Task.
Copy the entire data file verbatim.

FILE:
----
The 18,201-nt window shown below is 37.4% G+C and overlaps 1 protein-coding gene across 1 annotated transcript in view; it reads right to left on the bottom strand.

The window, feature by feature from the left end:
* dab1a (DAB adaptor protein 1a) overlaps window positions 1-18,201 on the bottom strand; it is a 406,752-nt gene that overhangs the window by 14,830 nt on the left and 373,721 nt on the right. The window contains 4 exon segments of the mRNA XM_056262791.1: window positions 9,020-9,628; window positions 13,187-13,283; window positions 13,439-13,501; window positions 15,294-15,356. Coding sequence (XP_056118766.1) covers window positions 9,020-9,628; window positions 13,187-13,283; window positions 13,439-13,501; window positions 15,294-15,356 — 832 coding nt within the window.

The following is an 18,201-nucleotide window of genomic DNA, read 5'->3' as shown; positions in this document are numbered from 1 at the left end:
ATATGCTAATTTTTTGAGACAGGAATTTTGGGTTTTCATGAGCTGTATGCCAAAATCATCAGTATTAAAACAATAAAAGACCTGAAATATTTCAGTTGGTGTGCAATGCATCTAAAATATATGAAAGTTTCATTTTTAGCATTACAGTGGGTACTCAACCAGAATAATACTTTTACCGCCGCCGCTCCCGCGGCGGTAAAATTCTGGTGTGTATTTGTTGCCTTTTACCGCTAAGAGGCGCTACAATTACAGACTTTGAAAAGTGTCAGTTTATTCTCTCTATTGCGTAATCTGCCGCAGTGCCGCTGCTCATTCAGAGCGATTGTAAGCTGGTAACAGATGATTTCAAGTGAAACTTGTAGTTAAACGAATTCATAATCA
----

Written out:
The 18,201-nt window shown below is 37.4% G+C and overlaps 1 protein-coding gene across 1 annotated transcript in view; it reads right to left on the bottom strand.

The window, feature by feature from the left end:
* dab1a (DAB adaptor protein 1a) overlaps window positions 1-18,201 on the bottom strand; it is a 406,752-nt gene that overhangs the window by 14,830 nt on the left and 373,721 nt on the right. The window contains 4 exon segments of the mRNA XM_056262791.1: window positions 9,020-9,628; window positions 13,187-13,283; window positions 13,439-13,501; window positions 15,294-15,356. Coding sequence (XP_056118766.1) covers window positions 9,020-9,628; window positions 13,187-13,283; window positions 13,439-13,501; window positions 15,294-15,356 — 832 coding nt within the window.

The following is an 18,201-nucleotide window of genomic DNA, read 5'->3' as shown; positions in this document are numbered from 1 at the left end:
ATATGCTAATTTTTTGAGACAGGAATTTTGGGTTTTCATGAGCTGTATGCCAAAATCATCAGTATTAAAACAATAAAAGACCTGAAATATTTCAGTTGGTGTGCAATGCATCTAAAATATATGAAAGTTTCATTTTTAGCATTACAGTGGGTACTCAACCAGAATAATACTTTTACCGCCGCCGCTCCCGCGGCGGTAAAATTCTGGTGTGTATTTGTTGCCTTTTACCGCTAAGAGGCGCTACAATTACAGACTTTGAAAAGTGTCAGTTTATTCTCTCTATTGCGTAATCTGCCGCAGTGCCGCTGCTCATTCAGAGCGATTGTAAGCTGGTAACAGATGATTTCAAGTGAAACTTGTAGTTAAACGAATTCATAATCA